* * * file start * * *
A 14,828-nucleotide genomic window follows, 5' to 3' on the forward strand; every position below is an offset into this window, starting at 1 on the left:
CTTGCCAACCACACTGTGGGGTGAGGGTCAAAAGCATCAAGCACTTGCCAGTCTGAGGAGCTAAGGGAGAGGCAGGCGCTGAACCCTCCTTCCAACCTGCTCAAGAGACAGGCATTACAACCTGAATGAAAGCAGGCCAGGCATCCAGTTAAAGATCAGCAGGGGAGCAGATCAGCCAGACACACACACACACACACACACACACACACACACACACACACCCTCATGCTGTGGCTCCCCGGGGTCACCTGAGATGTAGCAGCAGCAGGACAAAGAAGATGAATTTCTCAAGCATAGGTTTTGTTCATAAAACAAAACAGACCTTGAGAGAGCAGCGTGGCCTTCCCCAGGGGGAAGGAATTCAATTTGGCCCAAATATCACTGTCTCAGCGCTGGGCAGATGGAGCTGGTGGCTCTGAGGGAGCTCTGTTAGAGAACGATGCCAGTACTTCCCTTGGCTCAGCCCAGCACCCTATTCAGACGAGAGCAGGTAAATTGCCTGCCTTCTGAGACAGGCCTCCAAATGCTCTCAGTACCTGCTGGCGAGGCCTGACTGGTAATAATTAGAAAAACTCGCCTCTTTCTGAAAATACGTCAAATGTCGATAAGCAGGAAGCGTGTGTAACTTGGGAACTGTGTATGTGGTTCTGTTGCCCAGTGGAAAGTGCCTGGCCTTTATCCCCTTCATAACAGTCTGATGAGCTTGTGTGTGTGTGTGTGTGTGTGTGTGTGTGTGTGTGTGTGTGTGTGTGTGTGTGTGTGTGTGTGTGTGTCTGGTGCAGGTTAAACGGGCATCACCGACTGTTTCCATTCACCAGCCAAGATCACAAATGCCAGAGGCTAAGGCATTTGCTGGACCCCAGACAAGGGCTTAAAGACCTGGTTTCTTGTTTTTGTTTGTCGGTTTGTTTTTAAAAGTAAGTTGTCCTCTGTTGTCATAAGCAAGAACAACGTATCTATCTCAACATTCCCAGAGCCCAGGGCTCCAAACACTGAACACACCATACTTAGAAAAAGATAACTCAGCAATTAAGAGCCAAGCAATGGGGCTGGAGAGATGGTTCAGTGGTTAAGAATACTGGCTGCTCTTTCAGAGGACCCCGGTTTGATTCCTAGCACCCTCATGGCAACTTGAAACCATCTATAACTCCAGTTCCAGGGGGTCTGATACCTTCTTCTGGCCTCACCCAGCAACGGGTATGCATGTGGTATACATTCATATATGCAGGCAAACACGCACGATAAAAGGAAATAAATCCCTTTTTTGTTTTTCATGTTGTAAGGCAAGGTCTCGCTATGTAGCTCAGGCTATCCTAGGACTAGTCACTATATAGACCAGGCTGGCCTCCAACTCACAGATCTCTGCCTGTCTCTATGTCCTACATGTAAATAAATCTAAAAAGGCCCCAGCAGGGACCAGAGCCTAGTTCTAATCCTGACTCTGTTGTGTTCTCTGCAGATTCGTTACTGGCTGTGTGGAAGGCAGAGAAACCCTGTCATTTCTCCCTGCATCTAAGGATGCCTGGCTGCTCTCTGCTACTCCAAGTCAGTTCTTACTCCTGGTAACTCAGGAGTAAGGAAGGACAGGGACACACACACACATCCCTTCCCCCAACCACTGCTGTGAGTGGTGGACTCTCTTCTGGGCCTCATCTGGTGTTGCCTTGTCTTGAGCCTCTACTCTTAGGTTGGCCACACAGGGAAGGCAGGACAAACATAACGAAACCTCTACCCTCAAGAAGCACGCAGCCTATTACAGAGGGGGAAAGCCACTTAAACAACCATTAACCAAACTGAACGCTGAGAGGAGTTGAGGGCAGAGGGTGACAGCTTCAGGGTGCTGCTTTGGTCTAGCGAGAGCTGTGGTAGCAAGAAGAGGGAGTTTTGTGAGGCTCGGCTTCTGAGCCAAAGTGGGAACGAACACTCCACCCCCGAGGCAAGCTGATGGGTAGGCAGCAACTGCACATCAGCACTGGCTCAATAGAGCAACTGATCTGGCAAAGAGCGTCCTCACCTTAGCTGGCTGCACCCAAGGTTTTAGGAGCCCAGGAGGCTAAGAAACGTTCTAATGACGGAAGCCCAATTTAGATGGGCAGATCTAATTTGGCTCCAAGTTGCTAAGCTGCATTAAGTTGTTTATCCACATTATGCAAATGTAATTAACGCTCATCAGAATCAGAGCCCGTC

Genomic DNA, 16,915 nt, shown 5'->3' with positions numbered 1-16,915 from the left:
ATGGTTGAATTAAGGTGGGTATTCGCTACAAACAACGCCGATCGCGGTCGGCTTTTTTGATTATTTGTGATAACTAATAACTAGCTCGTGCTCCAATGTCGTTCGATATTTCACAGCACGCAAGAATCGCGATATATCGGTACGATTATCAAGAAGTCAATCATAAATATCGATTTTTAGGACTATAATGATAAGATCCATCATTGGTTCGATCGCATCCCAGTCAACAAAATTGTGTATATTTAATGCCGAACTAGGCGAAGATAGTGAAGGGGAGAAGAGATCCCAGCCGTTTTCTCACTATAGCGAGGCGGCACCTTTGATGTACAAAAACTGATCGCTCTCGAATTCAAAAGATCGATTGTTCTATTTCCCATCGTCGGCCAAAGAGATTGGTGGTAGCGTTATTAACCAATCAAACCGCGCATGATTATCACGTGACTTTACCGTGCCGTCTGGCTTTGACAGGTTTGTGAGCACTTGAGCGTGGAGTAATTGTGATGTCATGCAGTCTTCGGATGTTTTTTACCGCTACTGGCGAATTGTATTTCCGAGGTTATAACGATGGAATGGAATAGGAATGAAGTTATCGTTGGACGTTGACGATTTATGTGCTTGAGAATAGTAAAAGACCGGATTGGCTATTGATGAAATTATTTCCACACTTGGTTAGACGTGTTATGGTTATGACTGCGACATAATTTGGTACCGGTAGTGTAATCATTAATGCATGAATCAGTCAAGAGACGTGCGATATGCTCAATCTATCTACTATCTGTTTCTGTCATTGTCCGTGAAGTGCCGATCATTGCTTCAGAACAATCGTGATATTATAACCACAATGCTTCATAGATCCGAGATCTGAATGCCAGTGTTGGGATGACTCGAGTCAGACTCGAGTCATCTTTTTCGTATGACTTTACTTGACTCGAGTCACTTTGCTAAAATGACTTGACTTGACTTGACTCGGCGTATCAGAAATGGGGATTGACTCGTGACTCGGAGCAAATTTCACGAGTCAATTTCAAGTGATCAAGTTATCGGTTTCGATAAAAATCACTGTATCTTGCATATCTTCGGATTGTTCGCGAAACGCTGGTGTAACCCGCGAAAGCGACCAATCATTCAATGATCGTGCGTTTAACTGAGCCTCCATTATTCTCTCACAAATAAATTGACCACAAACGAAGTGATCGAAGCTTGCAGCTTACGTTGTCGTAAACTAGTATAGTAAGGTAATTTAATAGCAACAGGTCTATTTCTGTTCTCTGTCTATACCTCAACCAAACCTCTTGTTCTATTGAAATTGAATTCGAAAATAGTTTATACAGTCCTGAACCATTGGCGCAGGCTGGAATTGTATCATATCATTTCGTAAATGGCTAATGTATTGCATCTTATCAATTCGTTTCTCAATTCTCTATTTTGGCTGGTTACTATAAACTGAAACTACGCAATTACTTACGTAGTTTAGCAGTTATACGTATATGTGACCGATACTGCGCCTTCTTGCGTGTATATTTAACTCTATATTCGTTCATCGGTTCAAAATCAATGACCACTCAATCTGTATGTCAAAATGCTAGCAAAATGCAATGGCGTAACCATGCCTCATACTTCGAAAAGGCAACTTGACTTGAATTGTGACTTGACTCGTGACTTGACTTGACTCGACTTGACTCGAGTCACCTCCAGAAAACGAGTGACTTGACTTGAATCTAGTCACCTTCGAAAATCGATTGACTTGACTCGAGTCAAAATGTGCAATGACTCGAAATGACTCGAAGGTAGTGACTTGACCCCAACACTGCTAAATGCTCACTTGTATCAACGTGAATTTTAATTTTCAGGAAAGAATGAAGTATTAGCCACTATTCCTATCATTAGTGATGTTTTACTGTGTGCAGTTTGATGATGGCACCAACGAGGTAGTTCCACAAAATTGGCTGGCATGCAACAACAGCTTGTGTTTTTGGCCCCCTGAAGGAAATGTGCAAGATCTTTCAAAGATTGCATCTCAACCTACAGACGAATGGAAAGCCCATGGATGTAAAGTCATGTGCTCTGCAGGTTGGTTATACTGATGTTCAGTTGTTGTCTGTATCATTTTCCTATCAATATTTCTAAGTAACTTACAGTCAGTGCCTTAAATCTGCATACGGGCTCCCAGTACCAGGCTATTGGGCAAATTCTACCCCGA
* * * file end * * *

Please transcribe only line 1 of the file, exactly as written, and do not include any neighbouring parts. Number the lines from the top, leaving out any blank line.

A 14,828-nucleotide genomic window follows, 5' to 3' on the forward strand; every position below is an offset into this window, starting at 1 on the left: